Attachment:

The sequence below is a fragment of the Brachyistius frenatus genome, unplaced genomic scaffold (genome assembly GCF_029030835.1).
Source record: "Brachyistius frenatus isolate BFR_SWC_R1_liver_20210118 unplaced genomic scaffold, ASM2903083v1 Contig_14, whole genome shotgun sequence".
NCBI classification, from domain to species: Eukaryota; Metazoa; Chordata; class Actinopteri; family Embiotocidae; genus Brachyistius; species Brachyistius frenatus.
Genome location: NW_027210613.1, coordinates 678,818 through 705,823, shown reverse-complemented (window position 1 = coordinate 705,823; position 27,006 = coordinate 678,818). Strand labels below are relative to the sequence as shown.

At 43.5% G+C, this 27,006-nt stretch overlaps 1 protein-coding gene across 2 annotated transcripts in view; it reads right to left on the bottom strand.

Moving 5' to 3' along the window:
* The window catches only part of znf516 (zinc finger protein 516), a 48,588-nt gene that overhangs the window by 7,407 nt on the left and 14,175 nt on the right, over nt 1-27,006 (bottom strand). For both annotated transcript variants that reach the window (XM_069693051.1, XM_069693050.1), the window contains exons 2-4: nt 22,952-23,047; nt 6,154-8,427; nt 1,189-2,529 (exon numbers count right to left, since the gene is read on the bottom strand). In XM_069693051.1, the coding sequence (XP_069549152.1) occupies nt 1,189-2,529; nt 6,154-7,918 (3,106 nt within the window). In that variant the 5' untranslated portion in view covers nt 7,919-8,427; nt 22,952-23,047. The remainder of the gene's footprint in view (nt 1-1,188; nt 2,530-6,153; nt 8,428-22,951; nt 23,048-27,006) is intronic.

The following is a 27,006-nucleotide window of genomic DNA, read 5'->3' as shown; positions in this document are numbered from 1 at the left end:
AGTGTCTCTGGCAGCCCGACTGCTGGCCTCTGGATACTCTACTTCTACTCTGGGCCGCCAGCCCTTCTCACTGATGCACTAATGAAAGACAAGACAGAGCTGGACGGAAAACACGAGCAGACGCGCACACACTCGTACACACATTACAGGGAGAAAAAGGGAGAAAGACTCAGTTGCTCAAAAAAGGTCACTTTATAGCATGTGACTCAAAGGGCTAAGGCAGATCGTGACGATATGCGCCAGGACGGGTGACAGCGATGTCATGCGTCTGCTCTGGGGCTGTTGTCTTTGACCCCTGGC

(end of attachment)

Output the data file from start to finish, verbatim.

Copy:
The sequence below is a fragment of the Brachyistius frenatus genome, unplaced genomic scaffold (genome assembly GCF_029030835.1).
Source record: "Brachyistius frenatus isolate BFR_SWC_R1_liver_20210118 unplaced genomic scaffold, ASM2903083v1 Contig_14, whole genome shotgun sequence".
NCBI classification, from domain to species: Eukaryota; Metazoa; Chordata; class Actinopteri; family Embiotocidae; genus Brachyistius; species Brachyistius frenatus.
Genome location: NW_027210613.1, coordinates 678,818 through 705,823, shown reverse-complemented (window position 1 = coordinate 705,823; position 27,006 = coordinate 678,818). Strand labels below are relative to the sequence as shown.

At 43.5% G+C, this 27,006-nt stretch overlaps 1 protein-coding gene across 2 annotated transcripts in view; it reads right to left on the bottom strand.

Moving 5' to 3' along the window:
* The window catches only part of znf516 (zinc finger protein 516), a 48,588-nt gene that overhangs the window by 7,407 nt on the left and 14,175 nt on the right, over nt 1-27,006 (bottom strand). For both annotated transcript variants that reach the window (XM_069693051.1, XM_069693050.1), the window contains exons 2-4: nt 22,952-23,047; nt 6,154-8,427; nt 1,189-2,529 (exon numbers count right to left, since the gene is read on the bottom strand). In XM_069693051.1, the coding sequence (XP_069549152.1) occupies nt 1,189-2,529; nt 6,154-7,918 (3,106 nt within the window). In that variant the 5' untranslated portion in view covers nt 7,919-8,427; nt 22,952-23,047. The remainder of the gene's footprint in view (nt 1-1,188; nt 2,530-6,153; nt 8,428-22,951; nt 23,048-27,006) is intronic.

The following is a 27,006-nucleotide window of genomic DNA, read 5'->3' as shown; positions in this document are numbered from 1 at the left end:
AGTGTCTCTGGCAGCCCGACTGCTGGCCTCTGGATACTCTACTTCTACTCTGGGCCGCCAGCCCTTCTCACTGATGCACTAATGAAAGACAAGACAGAGCTGGACGGAAAACACGAGCAGACGCGCACACACTCGTACACACATTACAGGGAGAAAAAGGGAGAAAGACTCAGTTGCTCAAAAAAGGTCACTTTATAGCATGTGACTCAAAGGGCTAAGGCAGATCGTGACGATATGCGCCAGGACGGGTGACAGCGATGTCATGCGTCTGCTCTGGGGCTGTTGTCTTTGACCCCTGGC